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J&J hit with new class action over talc seeking medical monitoring for cancer

FILE PHOTO: Bottles of Johnson & Johnson baby powder line a drugstore shelf in New York

By Brendan Pierson

(Reuters) - Johnson & Johnson is facing a new proposed class action seeking damages and medical monitoring on behalf of women who have been diagnosed with cancer, or might develop it in the future, allegedly as a result of using the company's baby powder and other talc products.

The lawsuit, filed on Monday in New Jersey federal court, is the first to seek medical monitoring, or regular testing meant to catch cancer early, on behalf of talc users. The proposed class could include thousands of women, but would not include the more than 61,000 people who have already filed personal injury lawsuits over J&J's talc, claiming it contains cancer-causing asbestos.

J&J maintains its talc is safe, asbestos-free and does not cause cancer.

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The law firms behind the new case are opposed to J&J's proposal to settle nearly all talc claims against it for $6.48 billion through a prepackaged bankruptcy. The same firms are also pursuing a separate class action seeking a court order blocking the bankruptcy.

The bankruptcy proposal needs support from 75% of talc claimants, with a three-month voting period ending on July 26.

Erik Haas, J&J's worldwide vice president of litigation, said in a statement that plaintiffs' lawyers brought Monday's "meritless" lawsuit to thwart the bankruptcy plan because they can collect more fees outside of bankruptcy, putting their own interests ahead of their clients.

"The plaintiff firms should cease the obstructionist behavior, and let their clients decide for themselves whether to accept the pending offer," he said.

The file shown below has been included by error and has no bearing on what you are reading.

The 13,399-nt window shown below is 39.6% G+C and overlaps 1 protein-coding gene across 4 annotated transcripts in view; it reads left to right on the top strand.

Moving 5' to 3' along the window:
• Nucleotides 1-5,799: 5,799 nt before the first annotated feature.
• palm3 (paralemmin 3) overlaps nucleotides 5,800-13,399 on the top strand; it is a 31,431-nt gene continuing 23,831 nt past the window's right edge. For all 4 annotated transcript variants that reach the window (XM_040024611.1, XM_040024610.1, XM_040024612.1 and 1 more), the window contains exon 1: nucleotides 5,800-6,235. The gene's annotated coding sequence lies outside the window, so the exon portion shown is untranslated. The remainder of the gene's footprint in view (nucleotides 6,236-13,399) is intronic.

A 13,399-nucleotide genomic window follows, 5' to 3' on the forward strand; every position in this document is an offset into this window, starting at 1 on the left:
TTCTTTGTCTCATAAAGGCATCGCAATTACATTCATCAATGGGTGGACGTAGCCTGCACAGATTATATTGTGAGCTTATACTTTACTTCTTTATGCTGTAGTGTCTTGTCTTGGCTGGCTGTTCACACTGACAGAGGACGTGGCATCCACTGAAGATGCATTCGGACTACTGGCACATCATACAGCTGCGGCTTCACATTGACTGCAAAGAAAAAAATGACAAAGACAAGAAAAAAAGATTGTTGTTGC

Lawyers opposed to the deal have denied that they are motivated by higher fees and said the bankruptcy proposal would not adequately compensate their clients.

Chris Tisi, one of the lawyers bringing the new lawsuit, said in a statement that medical monitoring was necessary because the "inadequate funding" of the bankruptcy plan "doesn't realistically address the needs of women who could develop ovarian cancer in the future because of past baby powder use."

Both the proposed settlement and the new class action concern claims that talc caused ovarian and other gynecological cancers, which make up the vast majority of cases. A smaller number of claims have been brought by people who developed mesothelioma, most of which have settled.

J&J has already tried and failed twice to resolve current and future talc claims through bankruptcy.

The legal strategy, known as a Texas two-step, involves creating a subsidiary to absorb the company's talc liability, which then declares bankruptcy to settle the cases. The previous efforts failed because courts found that the new subsidiary lacked the "financial distress" to justify bankruptcy.

(Reporting By Brendan Pierson in New York, Editing by Alexia Garamfalvi and Bill Berkrot)